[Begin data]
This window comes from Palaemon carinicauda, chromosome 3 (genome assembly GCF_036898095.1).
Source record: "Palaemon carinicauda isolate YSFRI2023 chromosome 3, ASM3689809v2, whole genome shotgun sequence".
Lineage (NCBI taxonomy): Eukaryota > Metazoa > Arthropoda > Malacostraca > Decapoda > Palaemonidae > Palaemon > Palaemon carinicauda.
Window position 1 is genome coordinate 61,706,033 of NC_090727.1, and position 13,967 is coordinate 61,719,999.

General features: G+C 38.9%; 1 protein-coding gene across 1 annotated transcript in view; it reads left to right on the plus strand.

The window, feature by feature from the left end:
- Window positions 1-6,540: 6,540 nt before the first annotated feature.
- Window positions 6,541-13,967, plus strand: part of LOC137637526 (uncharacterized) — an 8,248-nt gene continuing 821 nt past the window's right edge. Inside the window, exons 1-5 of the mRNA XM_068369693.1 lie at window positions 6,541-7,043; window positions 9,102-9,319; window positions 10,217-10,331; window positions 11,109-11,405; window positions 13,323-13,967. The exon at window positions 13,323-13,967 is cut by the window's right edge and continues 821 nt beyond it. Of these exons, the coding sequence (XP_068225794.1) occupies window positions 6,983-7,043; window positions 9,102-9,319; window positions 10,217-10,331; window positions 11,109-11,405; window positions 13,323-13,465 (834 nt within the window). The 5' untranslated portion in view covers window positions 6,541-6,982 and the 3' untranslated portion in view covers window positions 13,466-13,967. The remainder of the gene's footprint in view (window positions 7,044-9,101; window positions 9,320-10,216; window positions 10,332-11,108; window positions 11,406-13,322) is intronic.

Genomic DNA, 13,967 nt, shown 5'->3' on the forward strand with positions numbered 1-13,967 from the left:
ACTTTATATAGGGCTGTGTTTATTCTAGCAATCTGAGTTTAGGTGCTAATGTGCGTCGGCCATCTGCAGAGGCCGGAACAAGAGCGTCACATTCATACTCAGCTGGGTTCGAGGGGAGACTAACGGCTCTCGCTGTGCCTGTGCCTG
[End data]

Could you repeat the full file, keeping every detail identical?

This window comes from Palaemon carinicauda, chromosome 3 (genome assembly GCF_036898095.1).
Source record: "Palaemon carinicauda isolate YSFRI2023 chromosome 3, ASM3689809v2, whole genome shotgun sequence".
Lineage (NCBI taxonomy): Eukaryota > Metazoa > Arthropoda > Malacostraca > Decapoda > Palaemonidae > Palaemon > Palaemon carinicauda.
Window position 1 is genome coordinate 61,706,033 of NC_090727.1, and position 13,967 is coordinate 61,719,999.

General features: G+C 38.9%; 1 protein-coding gene across 1 annotated transcript in view; it reads left to right on the plus strand.

The window, feature by feature from the left end:
- Window positions 1-6,540: 6,540 nt before the first annotated feature.
- Window positions 6,541-13,967, plus strand: part of LOC137637526 (uncharacterized) — an 8,248-nt gene continuing 821 nt past the window's right edge. Inside the window, exons 1-5 of the mRNA XM_068369693.1 lie at window positions 6,541-7,043; window positions 9,102-9,319; window positions 10,217-10,331; window positions 11,109-11,405; window positions 13,323-13,967. The exon at window positions 13,323-13,967 is cut by the window's right edge and continues 821 nt beyond it. Of these exons, the coding sequence (XP_068225794.1) occupies window positions 6,983-7,043; window positions 9,102-9,319; window positions 10,217-10,331; window positions 11,109-11,405; window positions 13,323-13,465 (834 nt within the window). The 5' untranslated portion in view covers window positions 6,541-6,982 and the 3' untranslated portion in view covers window positions 13,466-13,967. The remainder of the gene's footprint in view (window positions 7,044-9,101; window positions 9,320-10,216; window positions 10,332-11,108; window positions 11,406-13,322) is intronic.

Genomic DNA, 13,967 nt, shown 5'->3' on the forward strand with positions numbered 1-13,967 from the left:
ACTTTATATAGGGCTGTGTTTATTCTAGCAATCTGAGTTTAGGTGCTAATGTGCGTCGGCCATCTGCAGAGGCCGGAACAAGAGCGTCACATTCATACTCAGCTGGGTTCGAGGGGAGACTAACGGCTCTCGCTGTGCCTGTGCCTG